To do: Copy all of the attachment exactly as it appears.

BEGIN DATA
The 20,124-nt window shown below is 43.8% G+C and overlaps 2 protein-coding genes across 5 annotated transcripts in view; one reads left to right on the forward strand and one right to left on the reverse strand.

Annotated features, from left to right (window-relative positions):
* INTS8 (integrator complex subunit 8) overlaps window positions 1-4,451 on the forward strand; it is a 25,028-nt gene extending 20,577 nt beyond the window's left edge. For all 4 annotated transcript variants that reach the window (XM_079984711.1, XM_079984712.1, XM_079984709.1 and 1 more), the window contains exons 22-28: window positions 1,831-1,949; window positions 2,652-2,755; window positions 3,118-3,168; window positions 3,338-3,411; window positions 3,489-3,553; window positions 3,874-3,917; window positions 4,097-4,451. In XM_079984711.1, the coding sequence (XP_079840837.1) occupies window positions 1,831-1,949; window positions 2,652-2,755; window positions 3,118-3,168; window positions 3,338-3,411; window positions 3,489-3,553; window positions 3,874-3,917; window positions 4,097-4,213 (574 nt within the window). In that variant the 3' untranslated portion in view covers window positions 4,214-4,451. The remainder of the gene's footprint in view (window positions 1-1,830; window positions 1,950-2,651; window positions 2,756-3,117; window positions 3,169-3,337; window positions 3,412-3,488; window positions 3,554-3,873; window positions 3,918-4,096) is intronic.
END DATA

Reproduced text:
The 20,124-nt window shown below is 43.8% G+C and overlaps 2 protein-coding genes across 5 annotated transcripts in view; one reads left to right on the forward strand and one right to left on the reverse strand.

Annotated features, from left to right (window-relative positions):
* INTS8 (integrator complex subunit 8) overlaps window positions 1-4,451 on the forward strand; it is a 25,028-nt gene extending 20,577 nt beyond the window's left edge. For all 4 annotated transcript variants that reach the window (XM_079984711.1, XM_079984712.1, XM_079984709.1 and 1 more), the window contains exons 22-28: window positions 1,831-1,949; window positions 2,652-2,755; window positions 3,118-3,168; window positions 3,338-3,411; window positions 3,489-3,553; window positions 3,874-3,917; window positions 4,097-4,451. In XM_079984711.1, the coding sequence (XP_079840837.1) occupies window positions 1,831-1,949; window positions 2,652-2,755; window positions 3,118-3,168; window positions 3,338-3,411; window positions 3,489-3,553; window positions 3,874-3,917; window positions 4,097-4,213 (574 nt within the window). In that variant the 3' untranslated portion in view covers window positions 4,214-4,451. The remainder of the gene's footprint in view (window positions 1-1,830; window positions 1,950-2,651; window positions 2,756-3,117; window positions 3,169-3,337; window positions 3,412-3,488; window positions 3,554-3,873; window positions 3,918-4,096) is intronic.